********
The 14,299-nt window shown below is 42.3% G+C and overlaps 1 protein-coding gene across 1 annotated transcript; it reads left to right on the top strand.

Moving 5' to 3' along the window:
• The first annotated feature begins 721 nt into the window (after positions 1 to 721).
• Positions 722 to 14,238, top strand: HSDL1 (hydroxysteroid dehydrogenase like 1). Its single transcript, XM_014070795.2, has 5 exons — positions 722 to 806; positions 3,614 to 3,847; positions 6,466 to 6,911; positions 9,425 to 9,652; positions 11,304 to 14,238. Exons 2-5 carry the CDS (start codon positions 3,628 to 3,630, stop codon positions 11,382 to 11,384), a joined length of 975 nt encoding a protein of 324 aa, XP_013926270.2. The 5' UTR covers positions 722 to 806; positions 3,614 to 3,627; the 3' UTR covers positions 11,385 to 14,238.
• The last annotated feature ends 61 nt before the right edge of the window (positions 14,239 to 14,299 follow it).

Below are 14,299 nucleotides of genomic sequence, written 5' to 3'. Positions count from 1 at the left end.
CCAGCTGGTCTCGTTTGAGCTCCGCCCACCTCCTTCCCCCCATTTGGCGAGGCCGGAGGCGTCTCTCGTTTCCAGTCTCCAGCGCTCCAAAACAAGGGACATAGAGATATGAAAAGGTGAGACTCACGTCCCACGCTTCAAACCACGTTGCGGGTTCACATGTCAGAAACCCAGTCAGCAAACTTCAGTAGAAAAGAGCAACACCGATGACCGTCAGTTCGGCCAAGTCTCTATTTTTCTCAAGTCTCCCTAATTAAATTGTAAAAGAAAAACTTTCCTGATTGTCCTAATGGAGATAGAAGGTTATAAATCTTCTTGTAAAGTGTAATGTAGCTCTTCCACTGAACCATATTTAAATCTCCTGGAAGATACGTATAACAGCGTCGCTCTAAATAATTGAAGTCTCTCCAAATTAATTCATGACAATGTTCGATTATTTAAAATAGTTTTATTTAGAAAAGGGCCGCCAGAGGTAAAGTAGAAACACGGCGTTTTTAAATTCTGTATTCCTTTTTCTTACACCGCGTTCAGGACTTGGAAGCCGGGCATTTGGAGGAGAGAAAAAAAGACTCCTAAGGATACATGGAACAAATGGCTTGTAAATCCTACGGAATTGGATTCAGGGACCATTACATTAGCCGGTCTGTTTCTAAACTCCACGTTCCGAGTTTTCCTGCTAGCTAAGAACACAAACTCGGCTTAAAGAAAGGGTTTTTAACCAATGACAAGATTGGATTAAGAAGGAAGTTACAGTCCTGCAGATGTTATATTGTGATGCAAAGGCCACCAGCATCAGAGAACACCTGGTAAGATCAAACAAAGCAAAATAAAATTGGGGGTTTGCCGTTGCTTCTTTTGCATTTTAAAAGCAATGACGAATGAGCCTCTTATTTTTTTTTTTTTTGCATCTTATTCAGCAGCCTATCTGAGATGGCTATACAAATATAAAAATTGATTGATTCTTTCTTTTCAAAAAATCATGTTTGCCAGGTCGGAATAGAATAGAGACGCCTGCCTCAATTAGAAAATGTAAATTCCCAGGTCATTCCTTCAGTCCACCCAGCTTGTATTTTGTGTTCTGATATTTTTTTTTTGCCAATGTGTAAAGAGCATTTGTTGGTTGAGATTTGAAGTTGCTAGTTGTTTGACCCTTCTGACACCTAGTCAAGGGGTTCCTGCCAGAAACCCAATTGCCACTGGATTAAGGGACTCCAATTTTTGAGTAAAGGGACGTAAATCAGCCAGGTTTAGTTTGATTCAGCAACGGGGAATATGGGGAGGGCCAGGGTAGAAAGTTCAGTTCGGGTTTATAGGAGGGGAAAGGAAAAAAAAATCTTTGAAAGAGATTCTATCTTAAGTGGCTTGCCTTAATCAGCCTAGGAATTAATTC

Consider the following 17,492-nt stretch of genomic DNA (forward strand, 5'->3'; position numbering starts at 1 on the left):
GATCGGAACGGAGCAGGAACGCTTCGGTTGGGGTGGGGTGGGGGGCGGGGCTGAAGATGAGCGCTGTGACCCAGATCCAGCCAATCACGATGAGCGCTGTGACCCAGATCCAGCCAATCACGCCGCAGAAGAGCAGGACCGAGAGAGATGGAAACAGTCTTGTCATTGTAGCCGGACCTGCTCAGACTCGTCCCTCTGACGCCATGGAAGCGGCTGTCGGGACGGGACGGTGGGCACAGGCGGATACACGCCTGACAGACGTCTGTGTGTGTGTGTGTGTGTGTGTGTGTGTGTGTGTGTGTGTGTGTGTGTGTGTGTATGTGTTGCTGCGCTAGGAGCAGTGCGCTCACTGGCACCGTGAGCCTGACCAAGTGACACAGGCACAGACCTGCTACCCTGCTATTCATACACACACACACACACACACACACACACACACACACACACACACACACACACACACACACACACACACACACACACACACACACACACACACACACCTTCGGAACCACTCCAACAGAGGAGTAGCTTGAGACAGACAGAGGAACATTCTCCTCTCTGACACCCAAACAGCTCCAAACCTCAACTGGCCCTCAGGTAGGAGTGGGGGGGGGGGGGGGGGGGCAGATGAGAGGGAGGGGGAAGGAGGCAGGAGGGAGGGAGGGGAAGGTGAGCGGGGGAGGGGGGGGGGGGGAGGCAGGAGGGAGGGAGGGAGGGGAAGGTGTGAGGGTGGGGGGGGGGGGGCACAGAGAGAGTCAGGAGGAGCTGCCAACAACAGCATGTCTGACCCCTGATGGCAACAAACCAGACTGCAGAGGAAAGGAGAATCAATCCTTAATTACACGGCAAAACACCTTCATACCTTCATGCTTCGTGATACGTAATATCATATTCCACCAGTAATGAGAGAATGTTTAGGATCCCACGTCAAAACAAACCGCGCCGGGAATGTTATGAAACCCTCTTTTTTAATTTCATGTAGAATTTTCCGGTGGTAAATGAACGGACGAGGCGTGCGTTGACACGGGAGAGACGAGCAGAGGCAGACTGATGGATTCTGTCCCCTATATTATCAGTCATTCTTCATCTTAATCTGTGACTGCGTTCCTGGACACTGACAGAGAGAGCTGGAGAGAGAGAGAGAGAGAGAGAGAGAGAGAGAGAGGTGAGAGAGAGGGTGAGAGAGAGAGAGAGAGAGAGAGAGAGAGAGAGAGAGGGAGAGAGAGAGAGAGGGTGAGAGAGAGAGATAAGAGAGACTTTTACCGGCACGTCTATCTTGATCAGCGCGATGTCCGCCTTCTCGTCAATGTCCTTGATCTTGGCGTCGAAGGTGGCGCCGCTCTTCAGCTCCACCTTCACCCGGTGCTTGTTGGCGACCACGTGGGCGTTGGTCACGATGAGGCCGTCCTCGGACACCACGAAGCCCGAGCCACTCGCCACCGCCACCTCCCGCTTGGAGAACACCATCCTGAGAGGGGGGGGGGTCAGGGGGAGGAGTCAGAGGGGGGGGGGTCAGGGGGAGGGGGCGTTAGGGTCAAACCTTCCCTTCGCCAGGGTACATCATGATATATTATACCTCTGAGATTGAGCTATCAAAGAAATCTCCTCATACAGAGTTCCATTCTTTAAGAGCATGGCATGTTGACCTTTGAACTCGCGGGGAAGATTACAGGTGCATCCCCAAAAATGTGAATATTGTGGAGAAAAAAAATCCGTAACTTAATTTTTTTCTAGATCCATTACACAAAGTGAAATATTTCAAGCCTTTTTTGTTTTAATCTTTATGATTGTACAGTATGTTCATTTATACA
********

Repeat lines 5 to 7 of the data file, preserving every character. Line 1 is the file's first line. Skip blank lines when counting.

• The last annotated feature ends 61 nt before the right edge of the window (positions 14,239 to 14,299 follow it).

Below are 14,299 nucleotides of genomic sequence, written 5' to 3'. Positions count from 1 at the left end.
CCAGCTGGTCTCGTTTGAGCTCCGCCCACCTCCTTCCCCCCATTTGGCGAGGCCGGAGGCGTCTCTCGTTTCCAGTCTCCAGCGCTCCAAAACAAGGGACATAGAGATATGAAAAGGTGAGACTCACGTCCCACGCTTCAAACCACGTTGCGGGTTCACATGTCAGAAACCCAGTCAGCAAACTTCAGTAGAAAAGAGCAACACCGATGACCGTCAGTTCGGCCAAGTCTCTATTTTTCTCAAGTCTCCCTAATTAAATTGTAAAAGAAAAACTTTCCTGATTGTCCTAATGGAGATAGAAGGTTATAAATCTTCTTGTAAAGTGTAATGTAGCTCTTCCACTGAACCATATTTAAATCTCCTGGAAGATACGTATAACAGCGTCGCTCTAAATAATTGAAGTCTCTCCAAATTAATTCATGACAATGTTCGATTATTTAAAATAGTTTTATTTAGAAAAGGGCCGCCAGAGGTAAAGTAGAAACACGGCGTTTTTAAATTCTGTATTCCTTTTTCTTACACCGCGTTCAGGACTTGGAAGCCGGGCATTTGGAGGAGAGAAAAAAAGACTCCTAAGGATACATGGAACAAATGGCTTGTAAATCCTACGGAATTGGATTCAGGGACCATTACATTAGCCGGTCTGTTTCTAAACTCCACGTTCCGAGTTTTCCTGCTAGCTAAGAACACAAACTCGGCTTAAAGAAAGGGTTTTTAACCAATGACAAGATTGGATTAAGAAGGAAGTTACAGTCCTGCAGATGTTATATTGTGATGCAAAGGCCACCAGCATCAGAGAACACCTGGTAAGATCAAACAAAGCAAAATAAAATTGGGGGTTTGCCGTTGCTTCTTTTGCATTTTAAAAGCAATGACGAATGAGCCTCTTATTTTTTTTTTTTTTGCATCTTATTCAGCAGCCTATCTGAGATGGCTATACAAATATAAAAATTGATTGATTCTTTCTTTTCAAAAAATCATGTTTGCCAGGTCGGAATAGAATAGAGACGCCTGCCTCAATTAGAAAATGTAAATTCCCAGGTCATTCCTTCAGTCCACCCAGCTTGTATTTTGTGTTCTGATATTTTTTTTTTGCCAATGTGTAAAGAGCATTTGTTGGTTGAGATTTGAAGTTGCTAGTTGTTTGACCCTTCTGACACCTAGTCAAGGGGTTCCTGCCAGAAACCCAATTGCCACTGGATTAAGGGACTCCAATTTTTGAGTAAAGGGACGTAAATCAGCCAGGTTTAGTTTGATTCAGCAACGGGGAATATGGGGAGGGCCAGGGTAGAAAGTTCAGTTCGGGTTTATAGGAGGGGAAAGGAAAAAAAAATCTTTGAAAGAGATTCTATCTTAAGTGGCTTGCCTTAATCAGCCTAGGAATTAATTC